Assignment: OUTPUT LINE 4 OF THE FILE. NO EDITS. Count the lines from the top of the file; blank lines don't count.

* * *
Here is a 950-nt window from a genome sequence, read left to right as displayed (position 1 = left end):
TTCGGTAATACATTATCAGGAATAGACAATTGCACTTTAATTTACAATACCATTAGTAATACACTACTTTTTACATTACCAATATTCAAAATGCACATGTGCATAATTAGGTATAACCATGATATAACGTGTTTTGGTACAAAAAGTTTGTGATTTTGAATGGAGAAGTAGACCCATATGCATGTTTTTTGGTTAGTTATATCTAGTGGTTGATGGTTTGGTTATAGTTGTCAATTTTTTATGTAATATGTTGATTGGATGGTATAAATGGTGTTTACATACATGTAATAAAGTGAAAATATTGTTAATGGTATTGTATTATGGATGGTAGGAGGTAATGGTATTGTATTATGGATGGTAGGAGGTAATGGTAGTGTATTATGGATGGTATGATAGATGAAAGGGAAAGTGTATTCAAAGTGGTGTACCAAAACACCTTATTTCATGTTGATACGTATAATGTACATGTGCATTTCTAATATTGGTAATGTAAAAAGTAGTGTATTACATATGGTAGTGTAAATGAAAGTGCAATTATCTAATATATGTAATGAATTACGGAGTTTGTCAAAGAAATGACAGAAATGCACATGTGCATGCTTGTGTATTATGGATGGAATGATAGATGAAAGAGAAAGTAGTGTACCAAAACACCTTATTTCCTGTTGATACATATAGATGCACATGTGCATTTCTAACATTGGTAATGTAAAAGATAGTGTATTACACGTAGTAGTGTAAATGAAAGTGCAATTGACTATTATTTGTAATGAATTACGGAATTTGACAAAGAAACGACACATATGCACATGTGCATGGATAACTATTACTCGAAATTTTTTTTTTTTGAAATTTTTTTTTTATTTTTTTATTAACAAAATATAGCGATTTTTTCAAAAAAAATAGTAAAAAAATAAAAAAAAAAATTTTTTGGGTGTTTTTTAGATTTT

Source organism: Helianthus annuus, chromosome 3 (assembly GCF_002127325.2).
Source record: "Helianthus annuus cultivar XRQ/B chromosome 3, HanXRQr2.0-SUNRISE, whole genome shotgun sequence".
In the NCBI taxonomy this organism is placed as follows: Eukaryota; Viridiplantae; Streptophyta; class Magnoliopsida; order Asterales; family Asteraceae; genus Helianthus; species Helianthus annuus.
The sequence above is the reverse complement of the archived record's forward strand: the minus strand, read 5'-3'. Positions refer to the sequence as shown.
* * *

Source record: "Helianthus annuus cultivar XRQ/B chromosome 3, HanXRQr2.0-SUNRISE, whole genome shotgun sequence".